Ma’lik Richmond and Trenton Mays, who were members of the Steubenville football team, were convicted of raping a 16-year-old fellow student last August.
William Rhinaman, the school district’s director of technology, was arrested for interfering with the investigation involving two football players.
An Ohio school employee tampered with evidence beginning on the night of an alcohol-fueled party last year after which two high school football players raped a 16-year-old girl, according to an indictment released Tuesday.
By Tara Culp-Ressler on Jun 7, 2013 at 10:20 am
Deric Lostutter (Credit: Mother Jones)
The Steubenville rape case, in which two high school football players were convicted of sexually assaulting a young girl at a party, helped spark a national conversation about consent, victim-blaming, and rape culture. The case gained national attention after the “hacktivist” group Anonymous leaked significant social media evidence implicating the assailants — including tweets, Instagram photos, and a 12-minute video of Steubenville high schoolers joking about the rape. But it turns out that working to expose those rapists may land one Anonymous hacker more time in prison than the rapists themselves will serve.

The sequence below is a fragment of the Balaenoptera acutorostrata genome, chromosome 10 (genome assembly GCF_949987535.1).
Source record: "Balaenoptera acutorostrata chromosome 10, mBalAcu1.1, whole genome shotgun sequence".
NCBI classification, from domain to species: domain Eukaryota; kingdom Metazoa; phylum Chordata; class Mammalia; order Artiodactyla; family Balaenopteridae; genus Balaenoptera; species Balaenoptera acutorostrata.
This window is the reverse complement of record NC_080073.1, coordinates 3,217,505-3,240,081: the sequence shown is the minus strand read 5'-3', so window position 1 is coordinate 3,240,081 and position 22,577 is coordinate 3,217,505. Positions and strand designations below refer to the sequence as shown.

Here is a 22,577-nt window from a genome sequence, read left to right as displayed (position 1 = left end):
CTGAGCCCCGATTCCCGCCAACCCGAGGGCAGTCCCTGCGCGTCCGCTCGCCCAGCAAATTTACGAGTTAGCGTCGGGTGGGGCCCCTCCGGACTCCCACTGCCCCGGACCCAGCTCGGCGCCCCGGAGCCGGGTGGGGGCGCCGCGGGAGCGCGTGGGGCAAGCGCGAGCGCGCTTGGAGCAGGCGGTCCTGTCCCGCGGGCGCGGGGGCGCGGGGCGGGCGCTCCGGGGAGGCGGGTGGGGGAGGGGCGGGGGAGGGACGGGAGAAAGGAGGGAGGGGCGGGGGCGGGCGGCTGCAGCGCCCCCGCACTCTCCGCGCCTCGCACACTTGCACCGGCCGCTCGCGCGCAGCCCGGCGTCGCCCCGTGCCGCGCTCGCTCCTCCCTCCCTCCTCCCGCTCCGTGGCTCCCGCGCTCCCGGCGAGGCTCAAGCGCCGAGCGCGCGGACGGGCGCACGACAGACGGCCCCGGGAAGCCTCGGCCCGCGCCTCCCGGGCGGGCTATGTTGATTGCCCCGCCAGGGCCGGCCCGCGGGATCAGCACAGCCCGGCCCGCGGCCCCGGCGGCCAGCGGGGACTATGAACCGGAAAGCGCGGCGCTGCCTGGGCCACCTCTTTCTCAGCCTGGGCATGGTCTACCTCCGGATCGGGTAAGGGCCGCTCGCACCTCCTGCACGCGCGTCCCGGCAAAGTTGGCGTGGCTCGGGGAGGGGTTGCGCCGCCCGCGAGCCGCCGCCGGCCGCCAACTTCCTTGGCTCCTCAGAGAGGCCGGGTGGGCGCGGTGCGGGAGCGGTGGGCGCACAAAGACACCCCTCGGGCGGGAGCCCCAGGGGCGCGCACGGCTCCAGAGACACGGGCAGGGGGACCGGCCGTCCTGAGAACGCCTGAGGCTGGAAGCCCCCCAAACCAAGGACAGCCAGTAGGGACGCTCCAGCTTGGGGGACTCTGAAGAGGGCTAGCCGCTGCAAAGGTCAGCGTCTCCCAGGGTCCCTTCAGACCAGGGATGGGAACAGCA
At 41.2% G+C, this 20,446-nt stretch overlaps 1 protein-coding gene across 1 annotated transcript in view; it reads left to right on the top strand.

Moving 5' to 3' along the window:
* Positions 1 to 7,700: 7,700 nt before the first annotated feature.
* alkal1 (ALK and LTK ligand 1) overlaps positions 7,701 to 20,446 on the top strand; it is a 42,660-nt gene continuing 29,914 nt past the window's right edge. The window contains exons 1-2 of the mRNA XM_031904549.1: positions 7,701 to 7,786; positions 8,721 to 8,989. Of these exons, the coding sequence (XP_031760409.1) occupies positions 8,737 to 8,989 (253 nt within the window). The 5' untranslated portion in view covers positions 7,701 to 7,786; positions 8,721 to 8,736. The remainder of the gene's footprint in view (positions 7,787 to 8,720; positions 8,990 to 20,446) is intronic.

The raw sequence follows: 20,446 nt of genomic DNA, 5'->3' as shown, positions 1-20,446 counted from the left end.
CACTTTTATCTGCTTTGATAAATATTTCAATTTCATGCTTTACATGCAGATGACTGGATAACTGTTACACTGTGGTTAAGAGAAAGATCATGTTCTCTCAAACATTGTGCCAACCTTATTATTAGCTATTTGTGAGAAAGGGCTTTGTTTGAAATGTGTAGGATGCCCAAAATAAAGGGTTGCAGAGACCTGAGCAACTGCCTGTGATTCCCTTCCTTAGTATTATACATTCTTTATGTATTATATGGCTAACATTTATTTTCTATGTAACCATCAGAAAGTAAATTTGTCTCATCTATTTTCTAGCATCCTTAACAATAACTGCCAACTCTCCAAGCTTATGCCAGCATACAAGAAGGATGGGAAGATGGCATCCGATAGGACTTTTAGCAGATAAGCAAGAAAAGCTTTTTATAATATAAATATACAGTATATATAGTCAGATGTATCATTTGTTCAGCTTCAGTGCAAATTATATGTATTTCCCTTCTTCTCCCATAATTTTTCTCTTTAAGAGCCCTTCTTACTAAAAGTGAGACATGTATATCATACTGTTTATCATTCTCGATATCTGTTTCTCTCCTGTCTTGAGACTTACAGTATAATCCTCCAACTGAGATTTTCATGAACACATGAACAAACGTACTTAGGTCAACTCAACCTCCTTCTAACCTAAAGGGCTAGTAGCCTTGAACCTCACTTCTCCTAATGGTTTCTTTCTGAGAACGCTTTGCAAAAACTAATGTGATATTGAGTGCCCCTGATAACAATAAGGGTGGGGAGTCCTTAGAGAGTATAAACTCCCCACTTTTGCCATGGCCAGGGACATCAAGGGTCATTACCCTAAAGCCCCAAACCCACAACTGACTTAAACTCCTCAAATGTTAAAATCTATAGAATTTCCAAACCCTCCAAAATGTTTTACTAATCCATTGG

- Hacker Who Exposed Steubenville Rapists Raided By FBI, Faces Ten-Year Prison Sentence (disinfo.com)
- Hacker Who Exposed Steubenville Rape Case Could Spend More Time Behind Bars Than The Rapists (alternet.org)
- Man Who Helped Expose Steubenville Rapists Faces More Jail Time Than They Do (addictinginfo.org)
- Hacker Who Exposed Steubenville Rape Case Could Spend More Time Behind Bars Than The Rapists (libertycrier.com)
- First Adult Charged In The Steubenville Rape Case (npr.org)
- Steubenville rape case grand jury issues charges (sfgate.com)
- Steubenville rape case grand jury issues charges (news.yahoo.com)